State teaching mandate precludes intelligent design

By Marlena Hartz: CNJ staff writer

Carl Armstrong is a Christian. He is also a Clovis High School science teacher, and he doesn’t think intelligent design has a place in his, or any other, science classroom, at least for now.

There is just not enough evidence to support the theory, Armstrong said.

In Pennsylvania, eight families are fighting to have intelligent design removed from the Dover Area School District’s biology curriculum. The case will set a precedent for schools across the nation, Clovis Schools Deputy Superintendent Ladona Clayton said.

Thus far, the intelligent design debate has been absent from Clovis schools, according to school officials and teachers.

“It is not an issue with any of faculty, parents, or students I’ve come across,” Armstrong said.

A letter sent to superintendents from the New Mexico Secretary of Education, and forwarded to Clovis principals, may have squelched intelligent design hype. “New Mexico public schools,” the letter states, “are not permitted to endorse a particular religion… We believe this prohibition extends to ‘creation science’ or any of its variations…”

The state mandate puts Clovis High School teacher Peggy Ingram at ease. The biology, human anatomy and physiology instructor does not believe intelligent design should be taught in science class.

“It doesn’t fit the experimentation that is needed for the scientific method,” Ingram said. Furthermore, she said “there should be a separation” between school and religion.

Though intelligent design is compatible with creationist perspectives, proponents of the theory argue it isn’t just a fancy word for creationism. It doesn’t insist the universe was created from nothing, but merely postulates intelligent causes exist and can be observed in nature, according to the Access Research Network Web site.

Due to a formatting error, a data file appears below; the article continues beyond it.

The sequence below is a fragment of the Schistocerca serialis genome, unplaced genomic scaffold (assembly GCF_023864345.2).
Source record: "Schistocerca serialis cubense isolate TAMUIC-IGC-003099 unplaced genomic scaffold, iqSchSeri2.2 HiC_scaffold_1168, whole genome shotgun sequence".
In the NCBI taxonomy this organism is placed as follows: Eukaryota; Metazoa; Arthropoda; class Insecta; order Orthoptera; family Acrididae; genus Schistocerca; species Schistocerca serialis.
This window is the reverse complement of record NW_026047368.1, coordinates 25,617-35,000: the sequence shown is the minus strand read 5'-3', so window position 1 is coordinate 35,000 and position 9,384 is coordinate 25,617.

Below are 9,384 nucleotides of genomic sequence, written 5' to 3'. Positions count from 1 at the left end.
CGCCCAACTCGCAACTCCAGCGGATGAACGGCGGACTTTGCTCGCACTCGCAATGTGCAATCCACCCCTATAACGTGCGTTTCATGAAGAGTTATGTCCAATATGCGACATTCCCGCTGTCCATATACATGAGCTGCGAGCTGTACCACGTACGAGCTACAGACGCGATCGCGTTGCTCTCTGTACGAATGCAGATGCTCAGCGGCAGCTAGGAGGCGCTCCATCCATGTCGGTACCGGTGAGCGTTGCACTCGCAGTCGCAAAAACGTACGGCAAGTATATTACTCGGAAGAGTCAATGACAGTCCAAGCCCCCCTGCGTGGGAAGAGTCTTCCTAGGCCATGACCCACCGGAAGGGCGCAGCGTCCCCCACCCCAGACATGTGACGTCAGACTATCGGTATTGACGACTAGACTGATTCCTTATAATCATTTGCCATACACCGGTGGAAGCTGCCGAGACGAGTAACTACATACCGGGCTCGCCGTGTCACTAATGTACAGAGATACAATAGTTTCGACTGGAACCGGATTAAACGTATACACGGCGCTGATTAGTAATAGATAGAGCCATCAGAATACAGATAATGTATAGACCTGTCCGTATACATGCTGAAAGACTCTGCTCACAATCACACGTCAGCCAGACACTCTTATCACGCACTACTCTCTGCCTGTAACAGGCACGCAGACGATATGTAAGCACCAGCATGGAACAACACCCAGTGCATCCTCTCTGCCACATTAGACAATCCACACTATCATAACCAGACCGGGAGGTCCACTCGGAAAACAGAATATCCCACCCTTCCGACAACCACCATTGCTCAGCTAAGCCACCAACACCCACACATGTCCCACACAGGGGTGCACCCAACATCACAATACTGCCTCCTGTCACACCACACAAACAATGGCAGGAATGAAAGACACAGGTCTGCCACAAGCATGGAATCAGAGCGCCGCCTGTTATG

But it isn’t the tenets of intelligent design or its connection to creationism that bothers Ingram and Armstrong most. It is the theory’s relevance to science that they question — the theory would be better relegated to a philosophy or religion class, they said.

Linda Bolyard, a Clovis Christian School science teacher, is of a vastly different mindset. She teaches creationism alongside evolution in her classrooms. Not doing so, she said, is a disservice to students. In order to become independent thinkers, students need to evaluate various theories, she said.

“Creationism belongs in any honest assessment of where the world came from. Belief in creation is just as viable a belief as evolution. And evolution is a belief system — just like creationism,” Bolyard said.

“I believe scientific evidence backs up the principles of creation rather than the principles of evolution. There is design in the universe — flowers, leaves, and seashell spirals all follow a specific mathematical formula. Things happen in a specific order and obey specific principles. If you took all the parts of a wristwatch and let them sit in a box, they would not compile by themselves into a watch. Someone has to compile them into a watch. I teach that someone is God,” Bolyard said.

Even if the Pennsylvania court does allow the theory a place alongside evolution, Clayton said the decision would be challenged at the Supreme Court level.

And unless a group of vocal Clovis residents lobby for the inclusion of intelligent design theory in the curriculum, the theory will likely stay outside New Mexico classrooms, Clayton said.